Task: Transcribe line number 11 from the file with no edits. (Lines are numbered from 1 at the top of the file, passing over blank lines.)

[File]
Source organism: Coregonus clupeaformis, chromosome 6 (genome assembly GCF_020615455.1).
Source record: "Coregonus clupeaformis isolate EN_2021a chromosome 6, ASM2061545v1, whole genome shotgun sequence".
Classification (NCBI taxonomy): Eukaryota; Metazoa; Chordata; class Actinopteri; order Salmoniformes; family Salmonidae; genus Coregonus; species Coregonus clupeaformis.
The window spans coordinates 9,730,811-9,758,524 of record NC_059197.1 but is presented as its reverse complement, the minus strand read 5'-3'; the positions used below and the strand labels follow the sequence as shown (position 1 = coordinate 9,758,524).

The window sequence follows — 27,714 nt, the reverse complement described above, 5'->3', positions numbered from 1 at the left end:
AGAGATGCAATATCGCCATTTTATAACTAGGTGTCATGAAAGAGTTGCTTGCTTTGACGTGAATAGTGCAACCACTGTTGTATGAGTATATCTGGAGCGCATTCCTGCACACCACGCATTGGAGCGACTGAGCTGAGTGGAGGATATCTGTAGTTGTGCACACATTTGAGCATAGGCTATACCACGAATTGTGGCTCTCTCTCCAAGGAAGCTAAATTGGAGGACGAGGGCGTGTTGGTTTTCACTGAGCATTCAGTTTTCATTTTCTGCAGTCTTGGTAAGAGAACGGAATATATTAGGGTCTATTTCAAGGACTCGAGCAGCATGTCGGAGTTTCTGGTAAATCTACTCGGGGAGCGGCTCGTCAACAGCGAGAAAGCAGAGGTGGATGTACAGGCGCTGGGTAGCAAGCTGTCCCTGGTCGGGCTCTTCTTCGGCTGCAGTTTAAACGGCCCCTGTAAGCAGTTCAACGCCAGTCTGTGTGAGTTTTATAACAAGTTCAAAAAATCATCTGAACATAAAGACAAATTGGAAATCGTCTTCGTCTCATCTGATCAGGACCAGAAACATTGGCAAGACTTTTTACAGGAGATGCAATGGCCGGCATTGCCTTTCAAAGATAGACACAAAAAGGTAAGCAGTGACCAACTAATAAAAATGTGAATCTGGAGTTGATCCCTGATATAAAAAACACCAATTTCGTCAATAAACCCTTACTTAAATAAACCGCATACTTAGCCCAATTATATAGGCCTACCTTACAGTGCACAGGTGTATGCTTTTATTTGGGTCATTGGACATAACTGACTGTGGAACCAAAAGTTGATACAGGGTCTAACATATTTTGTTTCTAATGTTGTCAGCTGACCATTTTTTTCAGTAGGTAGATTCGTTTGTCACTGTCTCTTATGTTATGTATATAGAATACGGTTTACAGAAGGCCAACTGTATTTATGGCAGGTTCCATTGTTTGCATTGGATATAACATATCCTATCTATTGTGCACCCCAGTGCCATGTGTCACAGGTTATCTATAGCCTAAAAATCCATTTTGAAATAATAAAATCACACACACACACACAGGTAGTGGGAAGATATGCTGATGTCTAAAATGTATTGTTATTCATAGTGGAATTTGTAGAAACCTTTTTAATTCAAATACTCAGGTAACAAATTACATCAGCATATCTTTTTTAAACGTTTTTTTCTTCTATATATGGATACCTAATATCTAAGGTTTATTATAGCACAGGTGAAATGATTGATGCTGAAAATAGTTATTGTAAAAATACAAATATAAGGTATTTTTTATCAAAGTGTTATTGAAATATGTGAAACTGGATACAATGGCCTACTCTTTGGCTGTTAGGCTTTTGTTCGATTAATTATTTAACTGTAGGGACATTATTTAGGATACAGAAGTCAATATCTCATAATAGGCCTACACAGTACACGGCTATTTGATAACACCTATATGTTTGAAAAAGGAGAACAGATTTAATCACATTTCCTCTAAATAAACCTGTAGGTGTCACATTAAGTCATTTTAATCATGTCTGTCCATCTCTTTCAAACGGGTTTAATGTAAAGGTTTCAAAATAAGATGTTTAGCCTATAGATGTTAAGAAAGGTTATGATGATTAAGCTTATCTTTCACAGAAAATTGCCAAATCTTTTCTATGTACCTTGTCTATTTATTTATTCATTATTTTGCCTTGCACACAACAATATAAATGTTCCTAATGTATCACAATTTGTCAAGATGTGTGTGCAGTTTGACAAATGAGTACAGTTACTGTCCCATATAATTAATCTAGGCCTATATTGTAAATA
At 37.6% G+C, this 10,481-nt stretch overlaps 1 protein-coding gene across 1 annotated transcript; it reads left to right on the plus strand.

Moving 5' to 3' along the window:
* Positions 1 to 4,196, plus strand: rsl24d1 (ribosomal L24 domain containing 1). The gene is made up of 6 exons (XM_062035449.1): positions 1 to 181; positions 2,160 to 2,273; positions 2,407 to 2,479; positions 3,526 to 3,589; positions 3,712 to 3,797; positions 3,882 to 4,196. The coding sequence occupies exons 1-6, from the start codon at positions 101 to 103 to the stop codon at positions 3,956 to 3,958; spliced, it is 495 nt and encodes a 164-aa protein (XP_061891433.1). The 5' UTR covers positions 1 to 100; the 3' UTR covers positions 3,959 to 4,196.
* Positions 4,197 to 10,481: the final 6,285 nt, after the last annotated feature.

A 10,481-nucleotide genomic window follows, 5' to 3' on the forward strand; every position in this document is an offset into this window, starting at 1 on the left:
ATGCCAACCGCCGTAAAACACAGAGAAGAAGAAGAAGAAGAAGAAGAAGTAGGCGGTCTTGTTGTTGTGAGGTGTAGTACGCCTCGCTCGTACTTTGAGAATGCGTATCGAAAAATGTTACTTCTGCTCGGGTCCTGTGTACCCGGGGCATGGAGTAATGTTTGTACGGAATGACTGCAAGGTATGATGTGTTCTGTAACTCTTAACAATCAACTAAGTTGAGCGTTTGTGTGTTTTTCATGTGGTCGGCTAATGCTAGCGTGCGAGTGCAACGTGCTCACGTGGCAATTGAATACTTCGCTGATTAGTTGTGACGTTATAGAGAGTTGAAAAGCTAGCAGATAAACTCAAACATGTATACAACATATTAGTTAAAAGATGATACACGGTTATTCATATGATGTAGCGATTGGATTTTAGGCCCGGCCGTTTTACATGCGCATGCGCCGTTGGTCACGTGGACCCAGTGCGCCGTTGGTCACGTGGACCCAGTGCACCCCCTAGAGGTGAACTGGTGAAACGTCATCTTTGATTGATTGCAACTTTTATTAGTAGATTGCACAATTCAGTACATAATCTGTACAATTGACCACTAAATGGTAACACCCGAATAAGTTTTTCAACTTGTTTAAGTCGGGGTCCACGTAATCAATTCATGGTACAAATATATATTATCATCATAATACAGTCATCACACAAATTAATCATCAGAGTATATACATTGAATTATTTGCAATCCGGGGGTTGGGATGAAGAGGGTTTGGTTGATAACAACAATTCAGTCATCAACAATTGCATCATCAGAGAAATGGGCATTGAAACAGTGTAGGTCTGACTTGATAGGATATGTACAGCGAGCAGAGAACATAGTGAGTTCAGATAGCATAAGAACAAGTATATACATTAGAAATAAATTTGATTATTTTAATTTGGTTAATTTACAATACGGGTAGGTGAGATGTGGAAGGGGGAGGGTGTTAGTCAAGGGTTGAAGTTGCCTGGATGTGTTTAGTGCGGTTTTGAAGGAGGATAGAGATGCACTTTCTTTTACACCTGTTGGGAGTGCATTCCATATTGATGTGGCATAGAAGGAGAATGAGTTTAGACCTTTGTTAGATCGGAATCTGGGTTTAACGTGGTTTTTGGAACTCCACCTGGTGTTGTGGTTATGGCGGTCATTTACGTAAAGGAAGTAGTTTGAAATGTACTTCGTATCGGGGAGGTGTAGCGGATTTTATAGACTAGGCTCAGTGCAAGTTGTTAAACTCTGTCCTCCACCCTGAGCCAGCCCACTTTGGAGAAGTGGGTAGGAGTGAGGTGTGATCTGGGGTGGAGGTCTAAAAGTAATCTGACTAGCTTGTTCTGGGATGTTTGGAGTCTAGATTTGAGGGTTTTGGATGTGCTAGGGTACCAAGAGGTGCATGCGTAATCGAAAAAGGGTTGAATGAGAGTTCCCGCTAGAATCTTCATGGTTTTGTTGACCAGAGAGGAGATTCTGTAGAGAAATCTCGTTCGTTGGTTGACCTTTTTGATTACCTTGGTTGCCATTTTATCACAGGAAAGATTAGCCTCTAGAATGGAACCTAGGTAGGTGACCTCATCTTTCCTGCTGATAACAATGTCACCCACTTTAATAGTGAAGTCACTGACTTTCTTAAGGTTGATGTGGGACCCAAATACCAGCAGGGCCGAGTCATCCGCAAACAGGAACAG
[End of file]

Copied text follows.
A 10,481-nucleotide genomic window follows, 5' to 3' on the forward strand; every position in this document is an offset into this window, starting at 1 on the left: